The Future Of TV May Look A Lot Like The Present

The Future Of TV May Look A Lot Like The Present

When Netflix first started streaming movies and TV shows to its members seven years ago, it was a departure from TV as we had come to know it. For a monthly fee, members could choose from about 1,000 titles and watch whenever and wherever they wanted, as long as they had a compatible computer connected to the Internet. There was a lot of rough and few diamonds in Netflix's selection, and while many contend that's still the case, there's no doubt the company has completely reshaped the way we watch video.

Now, there is no shortage of companies fighting to stream video to you. Netflix, Amazon and Hulu have invested in high-quality, original and exclusive content, lesser-known players like Crackle are featuring shows with stars like Jerry Seinfeld, and apps like MLB.TV allow us to catch live games wherever we are. And if we pay for TV -- or know someone who does -- apps like HBO GO allow us to watch in more places than ever before.

The result? The Internet video world is starting to look a lot like … traditional TV.

Bear with me.

Different channels have for years competed for your time in front of the couch each night. Now, different apps -- along with even more of those channels -- are fighting for precious screen time.

For most people, it's unlikely that their entire TV diet is fulfilled by one channel. You watch "Game of Thrones" on HBO, "Mad Men" on AMC, "The Good Wife" on CBS and "American Idol" on Fox. Similarly, most people won't get everything they want just subscribing to just one streaming service. You go to Netflix to watch "Orange is the New Black," binge-watch "24" on Amazon Prime Instant Video or cue up Hulu Plus to watch a recent episode of "Community."

And now that the cable and satellite companies are increasingly offering their content online and on demand, it's only going to get more crowded.

If you're a fan of TV, then this is good news for you. Not only is there more really great content, but that content is also available in a greater number of places and on more devices.

This is the future that Netflix sees. In its "long term view," a document for investors, the company writes that "Internet TV is replacing linear TV. Apps are replacing channels."

The notion that the channel lineup on our TVs will be replaced by apps became ever more apparent last week. Netflix and three small American cable companies announced a deal that will put Netflix on their TiVo cable boxes, effectively making Netflix a channel. For subscribers of Atlantic Broadband, RCN Telecom Services and Grande Communication, the days of switching inputs on their TVs to watch a show on Netflix are numbered.

But it wasn't just Netflix. Amazon announced a landmark deal with HBO that will put past seasons of hit HBO shows on its Prime service. AT&T also wants in -- the telecom behemoth said that along with partner The Chernin Group, it's investing $500 million to create a Netflix-like video streaming service. Bloomberg broke the news that Dish Network seeks to launch a "full package of live-streaming channels … over the web" by this summer. Verizon is also working on an Internet TV service.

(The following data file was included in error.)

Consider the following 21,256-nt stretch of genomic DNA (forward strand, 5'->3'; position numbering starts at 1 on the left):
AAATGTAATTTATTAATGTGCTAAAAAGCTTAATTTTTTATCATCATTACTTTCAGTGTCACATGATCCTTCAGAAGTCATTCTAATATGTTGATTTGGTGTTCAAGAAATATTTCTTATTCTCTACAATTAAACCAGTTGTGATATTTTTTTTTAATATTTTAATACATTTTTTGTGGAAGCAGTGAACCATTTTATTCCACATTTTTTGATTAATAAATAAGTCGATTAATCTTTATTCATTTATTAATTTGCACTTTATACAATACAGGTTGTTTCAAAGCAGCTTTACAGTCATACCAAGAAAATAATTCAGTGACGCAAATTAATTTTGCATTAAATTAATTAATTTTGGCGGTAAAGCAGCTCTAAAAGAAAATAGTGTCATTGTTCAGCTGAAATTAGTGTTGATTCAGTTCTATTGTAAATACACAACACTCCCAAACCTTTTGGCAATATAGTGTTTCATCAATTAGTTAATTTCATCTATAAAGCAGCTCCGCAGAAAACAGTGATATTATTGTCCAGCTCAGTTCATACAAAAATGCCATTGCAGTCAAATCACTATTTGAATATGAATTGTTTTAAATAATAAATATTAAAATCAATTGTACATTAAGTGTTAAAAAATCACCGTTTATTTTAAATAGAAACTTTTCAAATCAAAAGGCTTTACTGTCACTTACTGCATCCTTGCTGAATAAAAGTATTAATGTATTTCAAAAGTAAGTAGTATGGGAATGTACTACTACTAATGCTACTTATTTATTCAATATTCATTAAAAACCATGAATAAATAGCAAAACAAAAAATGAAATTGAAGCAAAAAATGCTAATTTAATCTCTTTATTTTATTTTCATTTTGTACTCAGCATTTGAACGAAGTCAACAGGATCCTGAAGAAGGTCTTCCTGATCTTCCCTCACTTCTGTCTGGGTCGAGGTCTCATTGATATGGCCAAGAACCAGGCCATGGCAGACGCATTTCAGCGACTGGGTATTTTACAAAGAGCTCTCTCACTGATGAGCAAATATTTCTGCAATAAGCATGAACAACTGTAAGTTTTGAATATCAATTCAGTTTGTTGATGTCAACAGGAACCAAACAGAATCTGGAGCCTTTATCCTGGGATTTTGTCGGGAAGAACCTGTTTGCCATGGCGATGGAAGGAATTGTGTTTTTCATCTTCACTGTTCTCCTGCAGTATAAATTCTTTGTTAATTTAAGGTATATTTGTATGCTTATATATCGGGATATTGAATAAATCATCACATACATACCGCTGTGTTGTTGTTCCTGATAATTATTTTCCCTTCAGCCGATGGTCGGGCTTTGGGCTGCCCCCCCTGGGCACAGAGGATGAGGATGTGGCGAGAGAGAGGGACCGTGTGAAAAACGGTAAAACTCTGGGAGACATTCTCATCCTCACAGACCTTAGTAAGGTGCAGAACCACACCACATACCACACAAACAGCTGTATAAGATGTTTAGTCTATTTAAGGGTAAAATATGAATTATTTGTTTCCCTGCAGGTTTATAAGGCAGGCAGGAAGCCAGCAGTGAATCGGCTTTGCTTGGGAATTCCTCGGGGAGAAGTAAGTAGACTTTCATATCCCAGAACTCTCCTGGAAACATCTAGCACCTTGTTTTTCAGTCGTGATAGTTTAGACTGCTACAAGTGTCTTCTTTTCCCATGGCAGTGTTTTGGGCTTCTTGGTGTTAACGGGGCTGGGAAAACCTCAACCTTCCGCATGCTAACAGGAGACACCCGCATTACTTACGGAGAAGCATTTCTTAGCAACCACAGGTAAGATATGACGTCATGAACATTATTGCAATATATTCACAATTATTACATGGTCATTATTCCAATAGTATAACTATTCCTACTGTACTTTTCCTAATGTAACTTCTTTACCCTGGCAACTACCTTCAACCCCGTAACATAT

Until recently, it seemed that online content providers would battle to dominate the new world of streaming video. Amazon and Netflix, in this scenario, are bitter rivals that are fighting for viewers in a zero-sum game.

The reality, though, is a bit more nuanced.

Reed Hastings, the co-founder and CEO of Netflix, even tried last week to brush off the notion that Amazon is a Netflix competitor.

"Prime's a great service," Hastings said in a conference call with investor, noting that he subscribes to the service, as do many Netflix employees. "People look at them as multiple channels," he said of the two services.

(Oh how Hastings' tune has changed since October of 2012, when he called Amazon Prime's video offering "kind of a confusing mess" in an interview with the Wall Street Journal.)

In a sense, he's right. As the services' content becomes increasingly different, there is less overlap, so consumers have less of a reason to choose one over the other, and perhaps more of a reason to dish out money to both of them.

Netflix doesn't stream any HBO shows. But the flip side of that is that Amazon Prime Instant Video doesn't stream "House of Cards," "Orange is the New Black" or "Breaking Bad." So for many people -- fans of both Frances Underwood and Tony Soprano -- it may become less of a choice of "which one do I sign up for" and more of a choice of "which one am I going to watch right now."

But Hastings' argument is also disingenuous. Different TV channels are fierce competitors for your eyeballs, because the more people who watch, the more money networks can demand from advertisers, and the more money the networks can demand from cable companies.

Netflix and Amazon don't depend on advertisers, but they do need customers to sign up and pay for their services. That's why we'll continue to see these companies investing millions in original and exclusive content.

And that content better be very, very good. Cable packages are sold in bundles, and you can't just walk away from the basic cable networks. You're still paying for the Food Network, even if you don't watch it.

Netflix is a different story. All it takes to quit is three clicks of your mouse.

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